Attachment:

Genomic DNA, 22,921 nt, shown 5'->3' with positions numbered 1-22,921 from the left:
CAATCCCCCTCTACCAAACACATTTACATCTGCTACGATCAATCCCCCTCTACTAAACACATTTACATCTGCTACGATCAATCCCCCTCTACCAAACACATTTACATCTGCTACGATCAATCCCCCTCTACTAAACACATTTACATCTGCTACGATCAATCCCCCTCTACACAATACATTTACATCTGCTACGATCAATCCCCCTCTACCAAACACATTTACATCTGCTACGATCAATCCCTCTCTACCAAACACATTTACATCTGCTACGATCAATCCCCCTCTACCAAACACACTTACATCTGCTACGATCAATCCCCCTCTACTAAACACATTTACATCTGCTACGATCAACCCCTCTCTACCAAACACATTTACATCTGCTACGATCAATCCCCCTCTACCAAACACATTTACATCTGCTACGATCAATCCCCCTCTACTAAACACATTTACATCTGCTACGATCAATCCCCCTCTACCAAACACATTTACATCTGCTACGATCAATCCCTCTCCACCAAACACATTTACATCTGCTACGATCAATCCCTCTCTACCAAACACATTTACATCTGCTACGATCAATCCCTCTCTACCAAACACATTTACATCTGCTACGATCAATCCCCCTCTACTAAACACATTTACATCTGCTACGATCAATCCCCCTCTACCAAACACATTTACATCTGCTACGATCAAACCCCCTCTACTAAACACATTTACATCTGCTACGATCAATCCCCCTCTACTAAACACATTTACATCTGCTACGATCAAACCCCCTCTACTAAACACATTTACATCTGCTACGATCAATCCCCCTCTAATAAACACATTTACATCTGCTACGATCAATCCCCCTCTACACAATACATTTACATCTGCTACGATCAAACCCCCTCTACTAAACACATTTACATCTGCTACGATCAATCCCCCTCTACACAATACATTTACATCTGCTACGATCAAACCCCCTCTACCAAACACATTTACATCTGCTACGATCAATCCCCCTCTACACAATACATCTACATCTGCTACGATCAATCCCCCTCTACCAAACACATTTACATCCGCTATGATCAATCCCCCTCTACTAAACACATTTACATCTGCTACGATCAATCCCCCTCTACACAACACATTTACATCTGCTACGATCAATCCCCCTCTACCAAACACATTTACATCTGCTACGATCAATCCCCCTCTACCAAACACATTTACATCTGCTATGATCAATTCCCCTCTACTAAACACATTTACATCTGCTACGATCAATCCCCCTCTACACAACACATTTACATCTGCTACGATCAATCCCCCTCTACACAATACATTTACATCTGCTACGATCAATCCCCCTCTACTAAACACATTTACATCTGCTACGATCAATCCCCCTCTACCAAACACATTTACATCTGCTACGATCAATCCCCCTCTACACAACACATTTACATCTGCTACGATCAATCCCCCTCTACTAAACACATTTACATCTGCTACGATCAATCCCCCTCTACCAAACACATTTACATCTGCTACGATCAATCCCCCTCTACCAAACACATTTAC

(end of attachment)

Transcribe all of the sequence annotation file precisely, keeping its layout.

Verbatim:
Genomic DNA, 22,921 nt, shown 5'->3' with positions numbered 1-22,921 from the left:
CAATCCCCCTCTACCAAACACATTTACATCTGCTACGATCAATCCCCCTCTACTAAACACATTTACATCTGCTACGATCAATCCCCCTCTACCAAACACATTTACATCTGCTACGATCAATCCCCCTCTACTAAACACATTTACATCTGCTACGATCAATCCCCCTCTACACAATACATTTACATCTGCTACGATCAATCCCCCTCTACCAAACACATTTACATCTGCTACGATCAATCCCTCTCTACCAAACACATTTACATCTGCTACGATCAATCCCCCTCTACCAAACACACTTACATCTGCTACGATCAATCCCCCTCTACTAAACACATTTACATCTGCTACGATCAACCCCTCTCTACCAAACACATTTACATCTGCTACGATCAATCCCCCTCTACCAAACACATTTACATCTGCTACGATCAATCCCCCTCTACTAAACACATTTACATCTGCTACGATCAATCCCCCTCTACCAAACACATTTACATCTGCTACGATCAATCCCTCTCCACCAAACACATTTACATCTGCTACGATCAATCCCTCTCTACCAAACACATTTACATCTGCTACGATCAATCCCTCTCTACCAAACACATTTACATCTGCTACGATCAATCCCCCTCTACTAAACACATTTACATCTGCTACGATCAATCCCCCTCTACCAAACACATTTACATCTGCTACGATCAAACCCCCTCTACTAAACACATTTACATCTGCTACGATCAATCCCCCTCTACTAAACACATTTACATCTGCTACGATCAAACCCCCTCTACTAAACACATTTACATCTGCTACGATCAATCCCCCTCTAATAAACACATTTACATCTGCTACGATCAATCCCCCTCTACACAATACATTTACATCTGCTACGATCAAACCCCCTCTACTAAACACATTTACATCTGCTACGATCAATCCCCCTCTACACAATACATTTACATCTGCTACGATCAAACCCCCTCTACCAAACACATTTACATCTGCTACGATCAATCCCCCTCTACACAATACATCTACATCTGCTACGATCAATCCCCCTCTACCAAACACATTTACATCCGCTATGATCAATCCCCCTCTACTAAACACATTTACATCTGCTACGATCAATCCCCCTCTACACAACACATTTACATCTGCTACGATCAATCCCCCTCTACCAAACACATTTACATCTGCTACGATCAATCCCCCTCTACCAAACACATTTACATCTGCTATGATCAATTCCCCTCTACTAAACACATTTACATCTGCTACGATCAATCCCCCTCTACACAACACATTTACATCTGCTACGATCAATCCCCCTCTACACAATACATTTACATCTGCTACGATCAATCCCCCTCTACTAAACACATTTACATCTGCTACGATCAATCCCCCTCTACCAAACACATTTACATCTGCTACGATCAATCCCCCTCTACACAACACATTTACATCTGCTACGATCAATCCCCCTCTACTAAACACATTTACATCTGCTACGATCAATCCCCCTCTACCAAACACATTTACATCTGCTACGATCAATCCCCCTCTACCAAACACATTTAC